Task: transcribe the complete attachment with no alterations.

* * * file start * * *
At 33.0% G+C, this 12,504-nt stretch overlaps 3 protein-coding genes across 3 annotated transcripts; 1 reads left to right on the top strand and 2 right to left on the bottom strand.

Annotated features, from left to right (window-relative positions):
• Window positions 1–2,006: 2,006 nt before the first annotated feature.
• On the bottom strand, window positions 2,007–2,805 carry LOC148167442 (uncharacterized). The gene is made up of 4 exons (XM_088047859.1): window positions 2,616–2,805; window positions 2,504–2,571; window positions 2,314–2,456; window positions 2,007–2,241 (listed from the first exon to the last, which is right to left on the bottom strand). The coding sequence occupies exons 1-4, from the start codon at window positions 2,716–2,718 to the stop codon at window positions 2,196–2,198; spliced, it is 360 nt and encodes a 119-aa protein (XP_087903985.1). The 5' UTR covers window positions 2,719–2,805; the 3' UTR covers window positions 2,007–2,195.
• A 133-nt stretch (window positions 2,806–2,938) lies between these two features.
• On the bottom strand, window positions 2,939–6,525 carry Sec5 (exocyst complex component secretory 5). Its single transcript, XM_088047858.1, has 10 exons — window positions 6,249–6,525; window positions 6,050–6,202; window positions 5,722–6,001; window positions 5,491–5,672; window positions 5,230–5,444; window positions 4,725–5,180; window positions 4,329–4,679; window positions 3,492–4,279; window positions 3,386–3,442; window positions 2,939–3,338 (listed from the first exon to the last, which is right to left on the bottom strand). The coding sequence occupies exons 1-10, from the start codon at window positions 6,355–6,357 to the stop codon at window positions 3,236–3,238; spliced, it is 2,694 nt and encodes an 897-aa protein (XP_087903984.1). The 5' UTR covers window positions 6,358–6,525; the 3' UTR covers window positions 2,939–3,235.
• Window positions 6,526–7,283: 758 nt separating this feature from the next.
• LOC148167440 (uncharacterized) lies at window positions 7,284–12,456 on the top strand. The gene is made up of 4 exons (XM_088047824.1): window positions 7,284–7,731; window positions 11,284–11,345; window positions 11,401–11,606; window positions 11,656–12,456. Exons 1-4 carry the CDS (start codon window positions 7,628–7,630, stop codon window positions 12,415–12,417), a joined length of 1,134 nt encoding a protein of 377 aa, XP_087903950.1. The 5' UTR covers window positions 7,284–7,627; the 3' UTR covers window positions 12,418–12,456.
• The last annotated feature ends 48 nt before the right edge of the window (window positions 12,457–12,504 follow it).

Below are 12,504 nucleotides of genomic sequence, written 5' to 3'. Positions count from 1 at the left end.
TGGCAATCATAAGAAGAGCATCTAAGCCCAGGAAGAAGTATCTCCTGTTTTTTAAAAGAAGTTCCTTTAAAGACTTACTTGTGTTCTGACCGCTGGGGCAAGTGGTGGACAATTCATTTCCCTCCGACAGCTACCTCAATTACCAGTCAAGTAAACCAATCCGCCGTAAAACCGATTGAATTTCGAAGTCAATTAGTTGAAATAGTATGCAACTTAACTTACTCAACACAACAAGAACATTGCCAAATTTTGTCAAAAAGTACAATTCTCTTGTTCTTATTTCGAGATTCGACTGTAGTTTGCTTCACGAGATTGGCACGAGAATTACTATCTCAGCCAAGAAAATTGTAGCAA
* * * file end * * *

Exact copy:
At 33.0% G+C, this 12,504-nt stretch overlaps 3 protein-coding genes across 3 annotated transcripts; 1 reads left to right on the top strand and 2 right to left on the bottom strand.

Annotated features, from left to right (window-relative positions):
• Window positions 1–2,006: 2,006 nt before the first annotated feature.
• On the bottom strand, window positions 2,007–2,805 carry LOC148167442 (uncharacterized). The gene is made up of 4 exons (XM_088047859.1): window positions 2,616–2,805; window positions 2,504–2,571; window positions 2,314–2,456; window positions 2,007–2,241 (listed from the first exon to the last, which is right to left on the bottom strand). The coding sequence occupies exons 1-4, from the start codon at window positions 2,716–2,718 to the stop codon at window positions 2,196–2,198; spliced, it is 360 nt and encodes a 119-aa protein (XP_087903985.1). The 5' UTR covers window positions 2,719–2,805; the 3' UTR covers window positions 2,007–2,195.
• A 133-nt stretch (window positions 2,806–2,938) lies between these two features.
• On the bottom strand, window positions 2,939–6,525 carry Sec5 (exocyst complex component secretory 5). Its single transcript, XM_088047858.1, has 10 exons — window positions 6,249–6,525; window positions 6,050–6,202; window positions 5,722–6,001; window positions 5,491–5,672; window positions 5,230–5,444; window positions 4,725–5,180; window positions 4,329–4,679; window positions 3,492–4,279; window positions 3,386–3,442; window positions 2,939–3,338 (listed from the first exon to the last, which is right to left on the bottom strand). The coding sequence occupies exons 1-10, from the start codon at window positions 6,355–6,357 to the stop codon at window positions 3,236–3,238; spliced, it is 2,694 nt and encodes an 897-aa protein (XP_087903984.1). The 5' UTR covers window positions 6,358–6,525; the 3' UTR covers window positions 2,939–3,235.
• Window positions 6,526–7,283: 758 nt separating this feature from the next.
• LOC148167440 (uncharacterized) lies at window positions 7,284–12,456 on the top strand. The gene is made up of 4 exons (XM_088047824.1): window positions 7,284–7,731; window positions 11,284–11,345; window positions 11,401–11,606; window positions 11,656–12,456. Exons 1-4 carry the CDS (start codon window positions 7,628–7,630, stop codon window positions 12,415–12,417), a joined length of 1,134 nt encoding a protein of 377 aa, XP_087903950.1. The 5' UTR covers window positions 7,284–7,627; the 3' UTR covers window positions 12,418–12,456.
• The last annotated feature ends 48 nt before the right edge of the window (window positions 12,457–12,504 follow it).

Below are 12,504 nucleotides of genomic sequence, written 5' to 3'. Positions count from 1 at the left end.
TGGCAATCATAAGAAGAGCATCTAAGCCCAGGAAGAAGTATCTCCTGTTTTTTAAAAGAAGTTCCTTTAAAGACTTACTTGTGTTCTGACCGCTGGGGCAAGTGGTGGACAATTCATTTCCCTCCGACAGCTACCTCAATTACCAGTCAAGTAAACCAATCCGCCGTAAAACCGATTGAATTTCGAAGTCAATTAGTTGAAATAGTATGCAACTTAACTTACTCAACACAACAAGAACATTGCCAAATTTTGTCAAAAAGTACAATTCTCTTGTTCTTATTTCGAGATTCGACTGTAGTTTGCTTCACGAGATTGGCACGAGAATTACTATCTCAGCCAAGAAAATTGTAGCAA